Last week Ukrainians celebrated as their corrupt pro-Russian President, Viktor Yanukovych, fled Kiev in the face of a popular revolt. The Parliament met to ratify the popular uprising as Ukrainians celebrated – at least in the western part of the country.The eastern portion is mostly ethnic Russian, however, and while they don’t like Yanukovych, they reject the revolution in the West. The current hot spot is the Crimea, which is over 85% ethnic Russian with very few ethnic Ukrainians. Russia’s parliament gave President Putin approval to send Russian military forces to protect the interests of ethnic Russians in the Crimea.
So, what’s going on?
The Ukraine is a split country. The eastern party is heavily ethnic Russian, while the west is primarily Ukrainian. Moreover, the Crimea itself was given to the Ukraine by the Soviet Union in 1954, when it didn’t seem to matter what was actually in Russia. 13% of the Crimea’s population are ethnic Tartar, who were brutalized under Stalin and oppose being annexed by Russia.
In recent years the EU and Ukraine were working on an free trade and association agreement that would have brought Ukraine closer to the West, and yielded nearly $30 billion of aid and grants. This was seen by many Ukrainians as a way to start needed economic and political reform. Putin pressured Yanukovych to reject the EU agreement in favor of a closer trade relation with Russia, as Putin builds his own customs union, currently including Russia, Belarus, and Kazakhstan. If Ukraine joined that group, it would increase Russia’s economic clout in the region and stymie EU efforts to democratize and modernize Ukraine.
The Customs Union allows travel between the three states with just an internal passport, as well free trade. It appears less a move towards free trade than an effort by Russia to piece by piece re-create as much of the old USSR as it can. Putin has said the collapse of the Soviet Union was a catastrophe and a mistake. In August of last year Ukraine became an “observer” to the customs union, a first step towards joining.
The biggest obstacle to Russia’s plan was the imminent agreement between Ukraine and the EU. To prevent Ukraine from signing the EU deal, Putin used a carrot and stick approach on Yanukovych. Russia cut natural gas costs, promised $15 billion aid to Ukraine, but also closed the borders of the custom union to Ukrainian goods for a time. Yanukovych ultimately scuttled the EU deal.
That act triggered a wave of protests that ultimately grew to a revolt forcing Yanukovych to leave the country. Ukrainians in the West were horrified that the country would turn its back on the west in order to cozy up to an authoritarian regime in Russia. What seemed a victory for Putin has suddenly turned into a crisis. His response has been to invade Ukraine, but so far limited to the Crimea.
To Russian nationalists, the Crimea is an integral part of “Mother Russia.” Yes, Ukraine has internationally recognized borders, and allowing Russia to change them with force violates fundamental tenets of international law. However, the alternative might be civil war and bloodshed, for a conclusion that probably is no better. The Crimea has been part of Ukraine for only 50 years, has hardly any ethnic Ukrainians, and would be a small price to pay to get true independence and the capacity to move towards the West.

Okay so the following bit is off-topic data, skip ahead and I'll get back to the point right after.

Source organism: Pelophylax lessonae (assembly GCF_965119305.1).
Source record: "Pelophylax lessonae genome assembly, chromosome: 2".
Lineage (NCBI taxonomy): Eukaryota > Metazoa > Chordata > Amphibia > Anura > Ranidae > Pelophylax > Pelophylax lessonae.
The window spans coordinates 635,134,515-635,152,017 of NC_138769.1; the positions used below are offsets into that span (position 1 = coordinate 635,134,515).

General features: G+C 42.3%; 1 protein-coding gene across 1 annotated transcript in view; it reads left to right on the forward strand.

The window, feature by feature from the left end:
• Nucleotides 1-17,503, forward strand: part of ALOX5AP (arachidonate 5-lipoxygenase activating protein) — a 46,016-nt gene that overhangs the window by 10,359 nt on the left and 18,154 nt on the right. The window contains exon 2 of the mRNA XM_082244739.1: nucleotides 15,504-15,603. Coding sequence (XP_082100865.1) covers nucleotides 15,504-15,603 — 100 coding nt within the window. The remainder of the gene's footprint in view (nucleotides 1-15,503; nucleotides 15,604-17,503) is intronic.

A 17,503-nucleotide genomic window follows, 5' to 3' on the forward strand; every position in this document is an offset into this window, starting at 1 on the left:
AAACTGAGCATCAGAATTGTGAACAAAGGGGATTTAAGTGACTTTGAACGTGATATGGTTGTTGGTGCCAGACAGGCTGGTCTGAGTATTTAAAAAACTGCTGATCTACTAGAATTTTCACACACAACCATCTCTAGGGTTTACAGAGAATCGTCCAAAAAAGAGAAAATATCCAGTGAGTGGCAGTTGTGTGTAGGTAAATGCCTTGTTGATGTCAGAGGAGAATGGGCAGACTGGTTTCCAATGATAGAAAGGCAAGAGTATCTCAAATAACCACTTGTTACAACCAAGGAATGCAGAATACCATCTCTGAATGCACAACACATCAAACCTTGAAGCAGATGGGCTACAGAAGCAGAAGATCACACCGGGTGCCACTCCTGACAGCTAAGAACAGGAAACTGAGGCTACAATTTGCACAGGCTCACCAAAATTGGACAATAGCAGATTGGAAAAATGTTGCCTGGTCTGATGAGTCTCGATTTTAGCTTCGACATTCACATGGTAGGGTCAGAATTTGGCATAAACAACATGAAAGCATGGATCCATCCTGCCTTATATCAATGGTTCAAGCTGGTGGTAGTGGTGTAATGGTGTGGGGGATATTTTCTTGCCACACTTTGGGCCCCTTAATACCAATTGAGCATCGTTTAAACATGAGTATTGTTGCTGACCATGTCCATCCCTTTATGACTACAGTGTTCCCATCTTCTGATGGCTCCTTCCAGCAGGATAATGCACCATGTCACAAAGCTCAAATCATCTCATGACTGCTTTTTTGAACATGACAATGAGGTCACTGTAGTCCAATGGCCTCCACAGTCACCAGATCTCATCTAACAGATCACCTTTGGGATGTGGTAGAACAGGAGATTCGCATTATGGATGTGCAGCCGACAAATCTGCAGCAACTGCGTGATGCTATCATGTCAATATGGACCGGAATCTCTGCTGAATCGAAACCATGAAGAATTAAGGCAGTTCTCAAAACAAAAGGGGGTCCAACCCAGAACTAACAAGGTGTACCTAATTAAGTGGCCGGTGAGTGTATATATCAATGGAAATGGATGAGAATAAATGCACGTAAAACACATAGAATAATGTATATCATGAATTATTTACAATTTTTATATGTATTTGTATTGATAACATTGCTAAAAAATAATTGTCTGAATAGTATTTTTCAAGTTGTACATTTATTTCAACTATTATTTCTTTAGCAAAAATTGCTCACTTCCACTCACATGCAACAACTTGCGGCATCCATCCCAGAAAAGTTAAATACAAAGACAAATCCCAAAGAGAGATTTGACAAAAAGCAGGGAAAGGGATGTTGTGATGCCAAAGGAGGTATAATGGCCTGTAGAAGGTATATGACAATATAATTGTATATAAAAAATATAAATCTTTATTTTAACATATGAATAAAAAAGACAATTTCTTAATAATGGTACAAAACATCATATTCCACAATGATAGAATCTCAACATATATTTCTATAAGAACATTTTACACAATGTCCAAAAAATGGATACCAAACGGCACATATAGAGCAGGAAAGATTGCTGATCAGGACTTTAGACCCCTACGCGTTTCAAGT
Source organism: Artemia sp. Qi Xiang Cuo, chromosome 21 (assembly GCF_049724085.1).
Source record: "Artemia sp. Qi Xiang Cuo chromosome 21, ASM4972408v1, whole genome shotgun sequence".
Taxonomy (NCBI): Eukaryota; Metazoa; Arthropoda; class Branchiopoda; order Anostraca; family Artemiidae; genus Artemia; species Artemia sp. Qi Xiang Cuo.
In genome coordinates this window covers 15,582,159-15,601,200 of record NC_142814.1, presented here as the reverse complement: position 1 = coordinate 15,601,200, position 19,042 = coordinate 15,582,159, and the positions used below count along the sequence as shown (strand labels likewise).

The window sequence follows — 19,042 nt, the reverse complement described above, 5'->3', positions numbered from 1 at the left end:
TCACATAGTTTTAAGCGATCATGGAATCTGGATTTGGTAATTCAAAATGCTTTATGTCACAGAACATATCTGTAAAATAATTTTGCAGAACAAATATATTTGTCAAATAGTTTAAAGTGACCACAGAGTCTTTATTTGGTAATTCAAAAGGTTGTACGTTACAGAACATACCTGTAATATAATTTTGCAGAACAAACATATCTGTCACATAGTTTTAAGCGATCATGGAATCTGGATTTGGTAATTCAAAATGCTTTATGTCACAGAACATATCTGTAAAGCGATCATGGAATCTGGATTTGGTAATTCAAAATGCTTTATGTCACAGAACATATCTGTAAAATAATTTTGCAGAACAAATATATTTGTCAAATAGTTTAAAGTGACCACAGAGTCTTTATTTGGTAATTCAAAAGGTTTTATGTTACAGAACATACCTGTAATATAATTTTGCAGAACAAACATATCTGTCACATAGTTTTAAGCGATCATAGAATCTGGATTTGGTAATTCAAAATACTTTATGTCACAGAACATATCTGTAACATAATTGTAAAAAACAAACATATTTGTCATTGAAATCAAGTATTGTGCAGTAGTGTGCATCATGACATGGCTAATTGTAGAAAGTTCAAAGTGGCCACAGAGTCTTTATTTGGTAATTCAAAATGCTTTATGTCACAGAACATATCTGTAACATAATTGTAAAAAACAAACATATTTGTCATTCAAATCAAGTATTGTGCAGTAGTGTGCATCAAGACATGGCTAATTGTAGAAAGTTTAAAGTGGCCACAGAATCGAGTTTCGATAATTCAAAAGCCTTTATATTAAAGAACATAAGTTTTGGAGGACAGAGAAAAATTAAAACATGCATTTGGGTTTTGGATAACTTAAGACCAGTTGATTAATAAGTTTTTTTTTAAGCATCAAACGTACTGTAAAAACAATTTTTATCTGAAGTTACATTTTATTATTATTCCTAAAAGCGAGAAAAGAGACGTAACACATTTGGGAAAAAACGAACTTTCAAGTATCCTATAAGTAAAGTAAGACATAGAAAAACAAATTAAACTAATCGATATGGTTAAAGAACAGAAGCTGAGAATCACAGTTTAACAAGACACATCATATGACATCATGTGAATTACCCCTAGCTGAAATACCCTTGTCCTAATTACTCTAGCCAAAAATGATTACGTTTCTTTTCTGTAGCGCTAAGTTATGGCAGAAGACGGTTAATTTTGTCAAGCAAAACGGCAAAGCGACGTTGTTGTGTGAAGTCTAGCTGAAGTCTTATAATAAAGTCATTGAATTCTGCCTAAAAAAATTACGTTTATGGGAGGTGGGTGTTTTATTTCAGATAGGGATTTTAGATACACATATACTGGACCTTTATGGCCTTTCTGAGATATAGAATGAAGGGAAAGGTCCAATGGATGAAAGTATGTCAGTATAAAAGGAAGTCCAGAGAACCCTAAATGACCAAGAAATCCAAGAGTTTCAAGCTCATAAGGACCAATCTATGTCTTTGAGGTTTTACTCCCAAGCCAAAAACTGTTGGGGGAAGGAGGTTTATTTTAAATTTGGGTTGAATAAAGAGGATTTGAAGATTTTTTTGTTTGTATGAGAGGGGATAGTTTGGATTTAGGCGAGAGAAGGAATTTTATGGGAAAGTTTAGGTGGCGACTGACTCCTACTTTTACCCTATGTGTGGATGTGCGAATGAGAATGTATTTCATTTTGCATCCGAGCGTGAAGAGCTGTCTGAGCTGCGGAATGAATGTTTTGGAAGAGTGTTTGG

Still, hardliners in Kiev do not want to give up any sovereignty, and there is fear that this could spiral into other conflicts. If other former Soviet Republicans disintegrate into ethnic fragmentation the result could be cascading instability.
Yet when Abkhazia and South Ossetia broke from Georgia in 2008, it ironically made it easier for Georgia to pursue its own path without constant crises with Russia. A Ukraine without the Crimea may be “freed” to turn to the west. If Ukraine resists to try to keep the Crimea, that could be an incentive for Putin to up the ante, and take more of Ukraine – the places where ethnic Russians still make up a large part of the country. So would Russia be satisfied with just the Crimea, or might it demand Ukraine be split on broader ethnic grounds?
Compare that map to this map of Ukrainian ethnicity – it is clear that the vote followed ethnic lines, meaning that Ukraine is an ethnically divided state. It is not at all clear that it will be possible to avoid some kind of division, given that there appears to be no compromise between tilting west to the EU, or east to Russia.
The US and the EU have limited options. While some hawks want to chug the 7th fleet into the Black Sea and announce complete support for the interim government in Kiev, it’s hard to see how escalating the affair would be American or EU interests, and easy to see how that could set up a path to an even more dangerous and volatile crisis. It’s also almost impossible to envision Russia simply giving up on control of the Crimea.
I think a division of Ukraine in some way is the best solution. Both parts of Ukraine have important pipelines, each have oil shale deposits which could be potentially lucrative. The UN should call for a cease fire recognizing de facto Russian occupation of the Crimea. If it becomes obvious that Russians in other parts of eastern Ukraine do not want to be with the western portion of the state, talks on a peaceful divorce from the Ukraine should begin, overseen by the UN. While some will see that as a victory of Putin – Russia forcing the division of a sovereign state to expand its sphere of influence – it is it. It shows that there are real limits to Putin’s goal of asserting regional hegemony; the western portion of Ukraine would over time be stronger and more prosperous. That would bring western influence deeper into the region.
One thing is for sure, an escalation of the crisis and violence is not in anybody’s best interest.